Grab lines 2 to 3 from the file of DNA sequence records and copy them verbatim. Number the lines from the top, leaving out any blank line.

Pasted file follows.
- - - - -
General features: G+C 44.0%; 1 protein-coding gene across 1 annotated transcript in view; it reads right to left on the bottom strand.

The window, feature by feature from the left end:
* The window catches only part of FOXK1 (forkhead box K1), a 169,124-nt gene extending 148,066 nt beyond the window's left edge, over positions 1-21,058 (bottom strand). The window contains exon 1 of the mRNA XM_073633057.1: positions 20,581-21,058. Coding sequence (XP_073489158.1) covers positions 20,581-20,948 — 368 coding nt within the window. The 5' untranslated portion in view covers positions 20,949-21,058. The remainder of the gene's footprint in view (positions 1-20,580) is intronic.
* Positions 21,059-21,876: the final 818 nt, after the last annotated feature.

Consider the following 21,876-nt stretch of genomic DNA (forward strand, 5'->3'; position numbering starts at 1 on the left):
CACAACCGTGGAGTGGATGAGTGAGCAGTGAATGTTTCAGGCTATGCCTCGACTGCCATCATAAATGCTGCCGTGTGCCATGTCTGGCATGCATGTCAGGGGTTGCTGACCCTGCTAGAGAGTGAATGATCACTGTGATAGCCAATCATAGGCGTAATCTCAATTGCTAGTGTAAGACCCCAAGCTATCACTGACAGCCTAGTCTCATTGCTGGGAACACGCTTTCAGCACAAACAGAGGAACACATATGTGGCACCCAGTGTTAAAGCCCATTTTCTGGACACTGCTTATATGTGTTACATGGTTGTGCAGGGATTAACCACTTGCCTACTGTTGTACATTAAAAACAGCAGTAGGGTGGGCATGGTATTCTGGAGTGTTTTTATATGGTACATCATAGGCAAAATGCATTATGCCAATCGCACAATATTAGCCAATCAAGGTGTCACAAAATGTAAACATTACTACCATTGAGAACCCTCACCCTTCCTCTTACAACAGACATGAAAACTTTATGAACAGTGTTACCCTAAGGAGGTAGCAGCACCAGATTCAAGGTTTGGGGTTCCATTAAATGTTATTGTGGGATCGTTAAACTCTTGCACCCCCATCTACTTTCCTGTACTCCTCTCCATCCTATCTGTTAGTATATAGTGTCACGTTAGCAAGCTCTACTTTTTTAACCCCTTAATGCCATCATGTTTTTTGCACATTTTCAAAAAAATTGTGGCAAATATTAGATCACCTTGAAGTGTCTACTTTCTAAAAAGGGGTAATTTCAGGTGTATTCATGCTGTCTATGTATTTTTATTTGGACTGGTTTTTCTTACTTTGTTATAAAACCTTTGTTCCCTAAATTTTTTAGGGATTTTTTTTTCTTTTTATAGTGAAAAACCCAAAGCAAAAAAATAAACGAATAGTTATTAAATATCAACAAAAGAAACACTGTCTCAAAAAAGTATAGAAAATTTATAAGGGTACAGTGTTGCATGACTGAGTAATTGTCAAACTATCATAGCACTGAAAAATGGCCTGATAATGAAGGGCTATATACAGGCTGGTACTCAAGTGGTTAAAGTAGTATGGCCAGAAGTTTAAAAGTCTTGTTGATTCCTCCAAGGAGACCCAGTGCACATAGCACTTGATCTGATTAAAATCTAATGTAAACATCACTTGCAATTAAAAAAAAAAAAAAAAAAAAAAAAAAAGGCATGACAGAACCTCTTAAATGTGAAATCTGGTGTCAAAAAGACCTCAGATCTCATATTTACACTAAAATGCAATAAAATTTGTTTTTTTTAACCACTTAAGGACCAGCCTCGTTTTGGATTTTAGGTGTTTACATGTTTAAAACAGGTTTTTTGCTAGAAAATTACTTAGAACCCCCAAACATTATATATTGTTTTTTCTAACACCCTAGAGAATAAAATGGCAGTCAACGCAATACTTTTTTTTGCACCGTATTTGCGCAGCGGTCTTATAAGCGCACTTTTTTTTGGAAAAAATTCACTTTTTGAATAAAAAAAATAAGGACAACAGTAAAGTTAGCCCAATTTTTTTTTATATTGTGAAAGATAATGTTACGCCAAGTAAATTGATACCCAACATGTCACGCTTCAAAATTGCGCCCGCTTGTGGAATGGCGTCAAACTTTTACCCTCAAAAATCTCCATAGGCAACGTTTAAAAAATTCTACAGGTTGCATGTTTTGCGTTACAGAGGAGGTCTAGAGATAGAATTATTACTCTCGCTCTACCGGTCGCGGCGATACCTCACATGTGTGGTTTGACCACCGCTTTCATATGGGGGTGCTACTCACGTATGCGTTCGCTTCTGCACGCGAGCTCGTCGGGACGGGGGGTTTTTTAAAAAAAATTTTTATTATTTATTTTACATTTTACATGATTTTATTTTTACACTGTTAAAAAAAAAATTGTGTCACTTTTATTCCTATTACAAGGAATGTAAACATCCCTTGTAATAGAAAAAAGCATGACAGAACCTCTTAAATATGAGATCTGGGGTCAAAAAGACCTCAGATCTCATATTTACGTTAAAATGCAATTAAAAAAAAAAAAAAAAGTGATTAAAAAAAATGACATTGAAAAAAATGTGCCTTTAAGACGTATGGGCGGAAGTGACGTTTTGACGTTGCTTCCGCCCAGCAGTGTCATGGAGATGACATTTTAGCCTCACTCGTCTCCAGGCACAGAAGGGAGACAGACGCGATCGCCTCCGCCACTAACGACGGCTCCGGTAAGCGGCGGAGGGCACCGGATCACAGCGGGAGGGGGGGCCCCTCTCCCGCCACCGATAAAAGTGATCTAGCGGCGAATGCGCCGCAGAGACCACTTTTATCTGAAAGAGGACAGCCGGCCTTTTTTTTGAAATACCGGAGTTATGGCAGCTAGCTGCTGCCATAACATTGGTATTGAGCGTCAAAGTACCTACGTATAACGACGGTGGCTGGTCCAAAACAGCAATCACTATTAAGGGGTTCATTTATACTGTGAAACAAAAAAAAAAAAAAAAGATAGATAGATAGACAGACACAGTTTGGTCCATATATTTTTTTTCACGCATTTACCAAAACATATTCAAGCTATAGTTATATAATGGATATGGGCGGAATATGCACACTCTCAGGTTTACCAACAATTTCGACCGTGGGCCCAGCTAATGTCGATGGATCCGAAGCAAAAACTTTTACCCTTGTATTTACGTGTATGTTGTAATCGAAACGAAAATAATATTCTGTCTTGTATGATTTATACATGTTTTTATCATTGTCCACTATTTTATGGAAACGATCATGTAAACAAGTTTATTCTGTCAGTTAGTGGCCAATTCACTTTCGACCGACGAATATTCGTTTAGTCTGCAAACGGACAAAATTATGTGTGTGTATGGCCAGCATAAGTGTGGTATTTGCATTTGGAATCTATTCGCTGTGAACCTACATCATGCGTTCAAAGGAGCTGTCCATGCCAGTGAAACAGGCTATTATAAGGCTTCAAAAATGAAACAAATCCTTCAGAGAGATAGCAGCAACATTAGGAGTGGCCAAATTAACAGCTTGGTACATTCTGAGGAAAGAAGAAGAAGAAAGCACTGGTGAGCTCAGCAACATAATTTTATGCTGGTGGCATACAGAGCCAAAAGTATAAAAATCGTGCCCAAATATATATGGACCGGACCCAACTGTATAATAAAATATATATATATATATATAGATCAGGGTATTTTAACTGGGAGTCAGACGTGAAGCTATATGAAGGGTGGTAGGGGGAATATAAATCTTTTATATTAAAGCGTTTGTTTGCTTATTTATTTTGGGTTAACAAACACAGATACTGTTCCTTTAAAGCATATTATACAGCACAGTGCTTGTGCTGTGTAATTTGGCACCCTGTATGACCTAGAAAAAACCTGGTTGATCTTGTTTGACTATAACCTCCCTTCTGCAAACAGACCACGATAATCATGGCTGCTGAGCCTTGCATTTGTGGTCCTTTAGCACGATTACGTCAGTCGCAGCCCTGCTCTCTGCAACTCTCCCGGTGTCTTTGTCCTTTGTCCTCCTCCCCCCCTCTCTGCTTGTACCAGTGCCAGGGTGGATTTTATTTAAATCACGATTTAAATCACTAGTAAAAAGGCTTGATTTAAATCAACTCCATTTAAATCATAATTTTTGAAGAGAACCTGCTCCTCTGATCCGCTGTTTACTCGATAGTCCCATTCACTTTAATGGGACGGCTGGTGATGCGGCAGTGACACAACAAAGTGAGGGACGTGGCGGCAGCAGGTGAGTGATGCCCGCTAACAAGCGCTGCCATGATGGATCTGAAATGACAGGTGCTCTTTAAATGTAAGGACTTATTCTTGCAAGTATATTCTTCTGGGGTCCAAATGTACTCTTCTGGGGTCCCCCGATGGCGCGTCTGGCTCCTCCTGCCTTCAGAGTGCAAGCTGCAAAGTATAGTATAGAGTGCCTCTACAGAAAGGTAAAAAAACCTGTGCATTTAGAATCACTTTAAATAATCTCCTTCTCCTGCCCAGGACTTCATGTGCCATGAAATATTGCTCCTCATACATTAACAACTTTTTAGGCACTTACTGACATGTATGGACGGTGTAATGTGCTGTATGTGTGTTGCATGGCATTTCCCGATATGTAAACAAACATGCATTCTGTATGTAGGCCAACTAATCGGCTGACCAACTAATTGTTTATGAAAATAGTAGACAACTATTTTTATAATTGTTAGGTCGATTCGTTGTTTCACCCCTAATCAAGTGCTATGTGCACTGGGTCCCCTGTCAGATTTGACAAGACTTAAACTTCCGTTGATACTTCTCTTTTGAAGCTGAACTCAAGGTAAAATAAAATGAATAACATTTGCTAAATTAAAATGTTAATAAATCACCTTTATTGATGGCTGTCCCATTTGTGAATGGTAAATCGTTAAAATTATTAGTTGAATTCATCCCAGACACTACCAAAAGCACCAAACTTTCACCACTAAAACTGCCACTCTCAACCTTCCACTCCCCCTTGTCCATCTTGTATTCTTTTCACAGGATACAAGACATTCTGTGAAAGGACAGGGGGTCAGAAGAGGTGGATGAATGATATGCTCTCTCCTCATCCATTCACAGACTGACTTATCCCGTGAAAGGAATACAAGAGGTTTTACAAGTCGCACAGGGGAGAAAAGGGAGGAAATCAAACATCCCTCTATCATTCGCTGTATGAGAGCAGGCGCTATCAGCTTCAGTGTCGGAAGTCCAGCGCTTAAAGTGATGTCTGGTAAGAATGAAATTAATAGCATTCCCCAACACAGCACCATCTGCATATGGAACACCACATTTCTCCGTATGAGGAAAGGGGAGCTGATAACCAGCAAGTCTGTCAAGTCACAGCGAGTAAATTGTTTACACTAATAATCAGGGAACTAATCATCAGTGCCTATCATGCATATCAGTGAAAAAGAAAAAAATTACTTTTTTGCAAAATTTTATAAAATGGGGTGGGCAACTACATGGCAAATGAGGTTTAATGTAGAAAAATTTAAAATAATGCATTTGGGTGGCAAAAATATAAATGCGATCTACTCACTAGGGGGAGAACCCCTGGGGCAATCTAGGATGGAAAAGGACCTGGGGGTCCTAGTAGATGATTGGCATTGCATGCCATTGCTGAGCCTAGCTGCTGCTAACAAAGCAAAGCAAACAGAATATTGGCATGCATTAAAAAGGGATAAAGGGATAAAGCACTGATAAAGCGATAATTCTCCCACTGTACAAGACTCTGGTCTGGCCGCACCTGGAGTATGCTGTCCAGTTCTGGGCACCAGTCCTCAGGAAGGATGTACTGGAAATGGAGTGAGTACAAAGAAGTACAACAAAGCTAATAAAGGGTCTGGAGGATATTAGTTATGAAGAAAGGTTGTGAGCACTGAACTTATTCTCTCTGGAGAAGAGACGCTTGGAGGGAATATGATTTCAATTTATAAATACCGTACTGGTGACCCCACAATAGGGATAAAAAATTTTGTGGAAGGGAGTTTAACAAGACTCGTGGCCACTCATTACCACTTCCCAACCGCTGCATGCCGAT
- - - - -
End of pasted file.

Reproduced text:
The window, feature by feature from the left end:
* The window catches only part of FOXK1 (forkhead box K1), a 169,124-nt gene extending 148,066 nt beyond the window's left edge, over positions 1-21,058 (bottom strand). The window contains exon 1 of the mRNA XM_073633057.1: positions 20,581-21,058. Coding sequence (XP_073489158.1) covers positions 20,581-20,948 — 368 coding nt within the window. The 5' untranslated portion in view covers positions 20,949-21,058. The remainder of the gene's footprint in view (positions 1-20,580) is intronic.